Russell Kemp—January 20, 2024

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What do I want to talk about today? Yea, here comes Amos. Now, Amos Moses was a Cajun. He lived by himself in the swamp. He hunted alligators for a living. He'd knock them in the head with the stump.  The Louisiana law gonna get you Amos. It ain't legal hunting alligators in the swamp, boy!

How many of you remember that song by Jerry Reed? I knew that. I knew there were some other rednecks out there. I'm not alone here.

Anyway, I bring that up because today I really do want to talk about Amos. Not Amos Moses, just Amos the prophet who was not actually a prophet.

Amos 1:1: "The words of Amos, who was among the shepherds of Tekoa…"

Amos 7:14: "Then Amos answered and said to Amaziah, 'I was no prophet, nor was I a prophet's son… [but he goes on to describe who he really was] ….But I was a shepherd and a gatherer of fruit from sycamore trees.'"

So, he basically was a shepherd and a farmer. However, he was no ordinary farmer, as we can tell by his writings. He was obviously well educated. He lived in Tekoa in the highlands of Judah, but he did have a prophetic message that was to be delivered to the nation of Israel!

Amos 1:1—he gave significant indications of his timeframe, because he mentions  the kings of Israel, Jeroboam-II Judah and Uzziah at the time of his preaching. He also mentions that he preached two years prior to an earthquake.

Scientific evidence points to the quake being in the mid 8th century B.C. So, it is assumed that he preached at approximately 760B.C.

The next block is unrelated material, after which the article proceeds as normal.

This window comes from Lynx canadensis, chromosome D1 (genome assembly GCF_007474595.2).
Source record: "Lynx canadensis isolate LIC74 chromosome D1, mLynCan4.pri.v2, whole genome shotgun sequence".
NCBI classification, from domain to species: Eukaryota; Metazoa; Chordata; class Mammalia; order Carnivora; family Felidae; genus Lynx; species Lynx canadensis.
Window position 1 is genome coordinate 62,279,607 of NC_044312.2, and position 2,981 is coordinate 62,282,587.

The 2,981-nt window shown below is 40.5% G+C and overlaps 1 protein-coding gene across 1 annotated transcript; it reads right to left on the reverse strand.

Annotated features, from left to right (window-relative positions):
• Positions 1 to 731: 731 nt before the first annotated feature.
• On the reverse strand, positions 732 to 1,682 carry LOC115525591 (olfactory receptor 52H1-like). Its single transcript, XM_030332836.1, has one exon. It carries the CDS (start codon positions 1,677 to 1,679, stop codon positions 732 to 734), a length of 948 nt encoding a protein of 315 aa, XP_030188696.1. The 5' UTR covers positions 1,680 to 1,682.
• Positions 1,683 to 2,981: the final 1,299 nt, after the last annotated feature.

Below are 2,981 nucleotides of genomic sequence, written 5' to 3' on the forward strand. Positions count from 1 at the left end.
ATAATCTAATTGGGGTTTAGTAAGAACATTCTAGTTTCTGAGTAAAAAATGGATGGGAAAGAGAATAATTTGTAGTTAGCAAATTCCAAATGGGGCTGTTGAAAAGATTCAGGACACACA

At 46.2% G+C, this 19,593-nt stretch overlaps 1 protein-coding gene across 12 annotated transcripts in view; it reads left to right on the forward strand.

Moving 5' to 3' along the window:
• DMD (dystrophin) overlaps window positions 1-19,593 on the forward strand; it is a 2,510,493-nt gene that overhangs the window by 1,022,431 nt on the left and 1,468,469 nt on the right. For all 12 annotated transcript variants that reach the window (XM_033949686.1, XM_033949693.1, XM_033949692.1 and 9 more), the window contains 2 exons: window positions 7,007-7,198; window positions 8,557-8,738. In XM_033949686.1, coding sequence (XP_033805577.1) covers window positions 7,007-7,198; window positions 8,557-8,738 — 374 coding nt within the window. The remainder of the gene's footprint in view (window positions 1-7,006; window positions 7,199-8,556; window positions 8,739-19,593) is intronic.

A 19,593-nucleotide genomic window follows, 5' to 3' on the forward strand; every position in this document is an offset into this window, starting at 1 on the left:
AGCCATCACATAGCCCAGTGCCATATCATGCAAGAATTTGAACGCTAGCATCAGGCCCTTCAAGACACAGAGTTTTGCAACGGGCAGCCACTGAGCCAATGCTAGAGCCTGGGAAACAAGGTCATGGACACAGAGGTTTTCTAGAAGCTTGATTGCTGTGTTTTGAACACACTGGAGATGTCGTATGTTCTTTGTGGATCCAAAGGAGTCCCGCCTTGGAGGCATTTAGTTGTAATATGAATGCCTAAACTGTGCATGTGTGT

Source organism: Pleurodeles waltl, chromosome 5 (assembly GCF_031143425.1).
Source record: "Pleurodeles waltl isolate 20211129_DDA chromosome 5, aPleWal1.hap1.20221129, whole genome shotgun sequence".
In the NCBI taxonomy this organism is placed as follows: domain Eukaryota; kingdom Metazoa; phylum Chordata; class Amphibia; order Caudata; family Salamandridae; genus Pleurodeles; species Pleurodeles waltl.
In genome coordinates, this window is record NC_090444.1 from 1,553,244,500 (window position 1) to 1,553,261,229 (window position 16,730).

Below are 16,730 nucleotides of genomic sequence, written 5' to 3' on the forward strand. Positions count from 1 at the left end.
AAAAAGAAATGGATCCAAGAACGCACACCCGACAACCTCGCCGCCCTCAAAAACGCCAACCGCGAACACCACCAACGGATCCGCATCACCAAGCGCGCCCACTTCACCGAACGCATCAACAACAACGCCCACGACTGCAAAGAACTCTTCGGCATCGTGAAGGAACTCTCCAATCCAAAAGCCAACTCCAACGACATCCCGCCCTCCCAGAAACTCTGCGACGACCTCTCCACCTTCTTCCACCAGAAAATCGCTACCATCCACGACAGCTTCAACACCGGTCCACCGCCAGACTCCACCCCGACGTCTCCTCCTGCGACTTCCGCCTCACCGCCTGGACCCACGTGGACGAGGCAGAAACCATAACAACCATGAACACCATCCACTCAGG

His preaching was at a period of time when the dominant empires of Babylon and Egypt and Assyria were relatively weak, which allowed Israel and Judah to enjoy relative prosperity, which in all too many cases led them to become morally and spiritually godless and corrupt.

So, now we know who Amos is.

  • What did he preach?
  • What was his message for Israel?
  • What does that matter to us today?

Like most of the prophets, he had a message of destruction for the nation for not keeping the laws and the ordinances of God!

In all cases, the message they carried from God came to pass. What does that have to do with us today? As in most cases, these messages had a current fulfillment, but they also had a warning for a latter-day fulfillment, which would affect us!

Notice that like other prophets, Amos refers to the Day of the Lord, an event mentioned not only by other prophets, but it's also mentioned in the book of Revelation. A time when God will actually intervene in the affairs of men to bring real repentance to a defiant world, a world that just refuses to see that God's way of life brings love and peace and harmony.

Amos 5:18: "Woe to those desiring the Day of the LORD! What is this for you? The Day of the LORD is darkness and not light… [not something to look forward to] …as if a man fled from a lion, and a bear met him… [going away from one, can't get away from the other] …or went into the house and leaned his hand on the wall, and a snake bit him" (vs 18-19). Not a very pleasant thought!

Verse 20: "Shall not the Day of the LORD be darkness and not light? Even very dark, and no brightness in it?"

Do you think God approves of our holidays today, and assembling on Sunday instead of the Sabbath Day?

Verse 21: "I hate, I despise your feast days, and I will take no delight in your solemn assemblies."